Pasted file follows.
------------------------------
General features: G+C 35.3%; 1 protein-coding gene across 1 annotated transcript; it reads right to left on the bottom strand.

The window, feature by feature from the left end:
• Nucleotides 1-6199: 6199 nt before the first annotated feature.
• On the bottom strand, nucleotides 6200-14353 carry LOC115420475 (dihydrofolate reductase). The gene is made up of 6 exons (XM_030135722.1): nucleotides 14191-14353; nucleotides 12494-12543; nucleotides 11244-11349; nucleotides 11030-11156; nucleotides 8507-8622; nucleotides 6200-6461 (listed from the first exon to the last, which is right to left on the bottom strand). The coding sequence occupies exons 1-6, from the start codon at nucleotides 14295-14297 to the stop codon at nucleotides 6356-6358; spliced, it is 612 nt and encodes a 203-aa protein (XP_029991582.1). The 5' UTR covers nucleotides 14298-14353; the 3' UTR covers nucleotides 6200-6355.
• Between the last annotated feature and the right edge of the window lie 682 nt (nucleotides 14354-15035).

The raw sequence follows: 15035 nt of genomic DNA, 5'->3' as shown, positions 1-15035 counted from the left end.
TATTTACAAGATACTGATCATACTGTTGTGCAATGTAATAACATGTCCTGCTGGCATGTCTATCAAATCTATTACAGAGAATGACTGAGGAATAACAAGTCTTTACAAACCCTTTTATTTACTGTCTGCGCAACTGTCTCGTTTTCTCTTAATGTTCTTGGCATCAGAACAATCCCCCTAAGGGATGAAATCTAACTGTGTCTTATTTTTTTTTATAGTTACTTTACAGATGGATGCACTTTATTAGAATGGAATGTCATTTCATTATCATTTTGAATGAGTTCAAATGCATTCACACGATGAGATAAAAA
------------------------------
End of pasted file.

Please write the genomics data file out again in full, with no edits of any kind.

General features: G+C 35.3%; 1 protein-coding gene across 1 annotated transcript; it reads right to left on the bottom strand.

The window, feature by feature from the left end:
• Nucleotides 1-6199: 6199 nt before the first annotated feature.
• On the bottom strand, nucleotides 6200-14353 carry LOC115420475 (dihydrofolate reductase). The gene is made up of 6 exons (XM_030135722.1): nucleotides 14191-14353; nucleotides 12494-12543; nucleotides 11244-11349; nucleotides 11030-11156; nucleotides 8507-8622; nucleotides 6200-6461 (listed from the first exon to the last, which is right to left on the bottom strand). The coding sequence occupies exons 1-6, from the start codon at nucleotides 14295-14297 to the stop codon at nucleotides 6356-6358; spliced, it is 612 nt and encodes a 203-aa protein (XP_029991582.1). The 5' UTR covers nucleotides 14298-14353; the 3' UTR covers nucleotides 6200-6355.
• Between the last annotated feature and the right edge of the window lie 682 nt (nucleotides 14354-15035).

The raw sequence follows: 15035 nt of genomic DNA, 5'->3' as shown, positions 1-15035 counted from the left end.
TATTTACAAGATACTGATCATACTGTTGTGCAATGTAATAACATGTCCTGCTGGCATGTCTATCAAATCTATTACAGAGAATGACTGAGGAATAACAAGTCTTTACAAACCCTTTTATTTACTGTCTGCGCAACTGTCTCGTTTTCTCTTAATGTTCTTGGCATCAGAACAATCCCCCTAAGGGATGAAATCTAACTGTGTCTTATTTTTTTTTATAGTTACTTTACAGATGGATGCACTTTATTAGAATGGAATGTCATTTCATTATCATTTTGAATGAGTTCAAATGCATTCACACGATGAGATAAAAA